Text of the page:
CANTON, Ohio – While his six other classmates for this weekend’s enshrinement sported blue golf shirts given them by the Pro Football Hall of Fame, Cris Carter was dressed in a suit and tie.
He might never take them off.
“Man, I am in the Hall of Fame. I am wearing a suit every day,” Carter said Friday as the 50th anniversary festivities for the hall began.
Carter will join Jonathan Ogden, Larry Allen, Bill Parcells, Warren Sapp, Dave Robinson and Curley Culp as the newest inductees Saturday night. He was, by far, the most emotional during a news conference Friday as festivities began for the 50th anniversary celebration of the hall.
The only member of the class of 2013 who didn’t win an NFL title, Carter used a handkerchief to wipe away tears when asked about his career and the fact it took six tries to get elected.
“Minnesota fans didn’t judge me when a lot of bad things were being said about me,” Carter said, frequently pausing to regain his composure. “They always cheered for Cris. The only thing I really wish is we could have won that championship for those people. What they did for my life, every day I went out there, I played for those people.”
Carter was exiled from Philadelphia in 1989 after off-field problems. The first one to call him and offer a job was Parcells.
But Carter wound up with the Vikings, who had a stronger need for a wide receiver. All Carter did the rest of his 16-season career was wind up second at his retirement in 2002 behind Jerry Rice for all-time receptions and touchdowns. He’s fourth in those categories now.
As he mentioned, though, he doesn’t have that championship. For the other six, those Super Bowl rings will have a blinding shine to them Saturday night.
Parcells was a winner of two NFL titles as a coach and master of the franchise turnaround. Ogden, one of the premier offensive tackles of his time, grabbed a Super Bowl ring in 2000. Larry Allen, a 1995 champion with Dallas, was the rare equal of Ogden on the offensive line in their era.
Sapp, an outstanding defensive tackle with a personality as big as any football stadium, won the 2002 championship in Tampa Bay. Robinson, a major cog in Green Bay’s championship machine under Vince Lombardi, won the first two Super Bowls. Culp, one of the original pass-rushing demons at defensive tackle, got his ring when the Chiefs won the 1970 Super Bowl.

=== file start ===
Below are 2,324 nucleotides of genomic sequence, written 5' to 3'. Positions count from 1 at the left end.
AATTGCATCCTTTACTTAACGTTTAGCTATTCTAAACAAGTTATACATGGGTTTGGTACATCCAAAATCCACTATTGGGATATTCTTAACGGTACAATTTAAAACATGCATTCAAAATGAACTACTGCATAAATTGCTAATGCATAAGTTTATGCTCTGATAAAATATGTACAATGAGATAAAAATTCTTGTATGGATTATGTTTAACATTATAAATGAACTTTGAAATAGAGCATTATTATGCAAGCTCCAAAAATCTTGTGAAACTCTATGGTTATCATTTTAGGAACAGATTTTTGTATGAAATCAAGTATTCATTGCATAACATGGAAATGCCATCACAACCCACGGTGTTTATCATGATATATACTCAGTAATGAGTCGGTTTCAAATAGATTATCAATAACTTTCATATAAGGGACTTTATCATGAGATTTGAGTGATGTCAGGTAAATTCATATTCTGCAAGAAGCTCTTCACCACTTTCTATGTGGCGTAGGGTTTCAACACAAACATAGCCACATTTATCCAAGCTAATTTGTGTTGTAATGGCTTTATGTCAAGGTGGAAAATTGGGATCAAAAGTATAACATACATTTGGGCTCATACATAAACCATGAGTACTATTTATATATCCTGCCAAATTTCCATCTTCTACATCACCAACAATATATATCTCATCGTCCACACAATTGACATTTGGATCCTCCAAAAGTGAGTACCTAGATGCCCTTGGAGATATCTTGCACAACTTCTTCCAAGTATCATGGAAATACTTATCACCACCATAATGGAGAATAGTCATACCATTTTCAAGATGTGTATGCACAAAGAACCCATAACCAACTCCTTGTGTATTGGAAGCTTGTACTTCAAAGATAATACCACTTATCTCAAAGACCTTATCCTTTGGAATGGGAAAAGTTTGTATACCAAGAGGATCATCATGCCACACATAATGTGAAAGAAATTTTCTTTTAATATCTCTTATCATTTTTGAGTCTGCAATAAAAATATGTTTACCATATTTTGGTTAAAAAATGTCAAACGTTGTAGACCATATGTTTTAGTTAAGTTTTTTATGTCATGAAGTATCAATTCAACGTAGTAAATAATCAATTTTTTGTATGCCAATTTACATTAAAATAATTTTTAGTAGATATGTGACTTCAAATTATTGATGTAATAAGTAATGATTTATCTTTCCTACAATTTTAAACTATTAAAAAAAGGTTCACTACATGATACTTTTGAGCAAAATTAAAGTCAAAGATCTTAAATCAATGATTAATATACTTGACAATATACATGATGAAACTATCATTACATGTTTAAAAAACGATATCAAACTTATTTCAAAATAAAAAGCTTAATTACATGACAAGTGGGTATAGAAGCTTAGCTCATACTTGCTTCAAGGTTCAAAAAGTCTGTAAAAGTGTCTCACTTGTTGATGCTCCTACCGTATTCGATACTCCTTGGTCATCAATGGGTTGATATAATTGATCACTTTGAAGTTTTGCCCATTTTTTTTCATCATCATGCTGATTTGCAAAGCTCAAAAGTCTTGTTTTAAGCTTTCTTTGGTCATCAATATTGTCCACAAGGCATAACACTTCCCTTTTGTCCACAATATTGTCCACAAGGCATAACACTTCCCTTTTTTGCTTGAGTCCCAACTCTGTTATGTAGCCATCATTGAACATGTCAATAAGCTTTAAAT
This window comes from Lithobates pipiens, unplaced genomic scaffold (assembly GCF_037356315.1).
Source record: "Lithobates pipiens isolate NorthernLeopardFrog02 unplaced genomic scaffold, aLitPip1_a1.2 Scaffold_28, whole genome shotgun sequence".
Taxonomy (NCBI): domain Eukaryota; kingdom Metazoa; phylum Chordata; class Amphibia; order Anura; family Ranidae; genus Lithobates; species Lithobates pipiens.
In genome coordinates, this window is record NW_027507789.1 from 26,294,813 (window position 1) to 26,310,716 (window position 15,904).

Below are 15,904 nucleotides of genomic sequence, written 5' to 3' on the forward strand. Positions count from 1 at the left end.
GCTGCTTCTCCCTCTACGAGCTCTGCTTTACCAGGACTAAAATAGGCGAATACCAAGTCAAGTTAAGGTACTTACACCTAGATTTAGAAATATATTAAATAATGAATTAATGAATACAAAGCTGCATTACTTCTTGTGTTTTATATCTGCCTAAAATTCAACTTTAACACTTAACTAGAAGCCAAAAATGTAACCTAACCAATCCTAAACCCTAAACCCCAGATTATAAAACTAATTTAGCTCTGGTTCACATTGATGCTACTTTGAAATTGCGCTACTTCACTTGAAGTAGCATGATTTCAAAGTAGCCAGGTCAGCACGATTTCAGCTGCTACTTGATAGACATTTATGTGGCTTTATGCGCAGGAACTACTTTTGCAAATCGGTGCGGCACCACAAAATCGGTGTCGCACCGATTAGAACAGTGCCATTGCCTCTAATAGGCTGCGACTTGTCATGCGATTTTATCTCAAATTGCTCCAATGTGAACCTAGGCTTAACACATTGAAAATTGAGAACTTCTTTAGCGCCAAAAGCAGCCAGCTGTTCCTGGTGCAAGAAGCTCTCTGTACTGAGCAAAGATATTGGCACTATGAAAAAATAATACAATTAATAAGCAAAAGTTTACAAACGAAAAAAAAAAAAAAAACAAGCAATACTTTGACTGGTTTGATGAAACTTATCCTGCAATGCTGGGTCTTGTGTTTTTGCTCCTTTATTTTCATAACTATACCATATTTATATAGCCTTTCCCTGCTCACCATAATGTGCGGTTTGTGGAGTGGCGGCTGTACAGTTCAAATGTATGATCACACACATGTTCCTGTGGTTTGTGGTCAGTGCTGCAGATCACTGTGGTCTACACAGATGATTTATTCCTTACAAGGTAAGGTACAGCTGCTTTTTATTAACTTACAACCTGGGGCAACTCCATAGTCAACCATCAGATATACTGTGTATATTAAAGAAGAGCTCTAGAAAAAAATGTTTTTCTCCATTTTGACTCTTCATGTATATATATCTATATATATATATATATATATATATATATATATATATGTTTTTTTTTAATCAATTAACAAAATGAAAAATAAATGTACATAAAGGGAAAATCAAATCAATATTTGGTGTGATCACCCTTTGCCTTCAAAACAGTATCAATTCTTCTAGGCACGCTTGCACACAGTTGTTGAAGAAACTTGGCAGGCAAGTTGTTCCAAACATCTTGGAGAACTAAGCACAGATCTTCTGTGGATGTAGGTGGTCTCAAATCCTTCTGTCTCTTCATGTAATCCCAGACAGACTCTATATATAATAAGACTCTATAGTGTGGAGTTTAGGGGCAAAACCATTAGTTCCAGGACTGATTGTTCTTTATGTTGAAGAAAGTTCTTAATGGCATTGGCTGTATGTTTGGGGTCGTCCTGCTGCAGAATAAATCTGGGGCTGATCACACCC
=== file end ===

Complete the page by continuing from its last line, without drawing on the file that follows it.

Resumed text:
Ogden, Allen and Sapp have the distinction of making the hall in their first year of eligibility. It’s all the more impressive considering all three were linemen.
Sapp, whose induction speech might be the most anticipated because he’s liable to say anything, was a cornerstone of Tampa Bay’s powerful defense that was the key to winning the Buccaneers’ only title after decades of futility.
“We took a place where they said careers came to die to a place that’s become a destination,” Sapp said, noting the Tampa 2 scheme is now played by defenses everywhere.
Like Sapp in Tampa, Parcells also was heavily involved in making popular a specific alignment. The 3-4 defense came to life under Parcells with the New York Giants, and he led them to the 1986 and 1990 championships.
Parcells, who also took the Patriots, Jets and Cowboys from the bottom to near the top of the NFL as head coach, said it was his duty to provide a prosperous environment.
“You give the players a chance to succeed to the best of their ability,” he said. “That’s your job as a coach, your responsibility.”
Parcells mentioned his coaching tree, which includes the likes of Tom Coughlin, Bill Belichick and Sean Payton — all Super Bowl-winning coaches planning to be on hand Saturday — as among his proudest achievements. He promised to bring that up during his induction speech.
Robinson and Culp were voted in as senior members. Considering their pedigrees, it’s stunning it took so long for them to make it — Robinson retired in 1974, Culp in 1981.
“That bust means an awful lot,” Robinson said. “That bust will last forever.”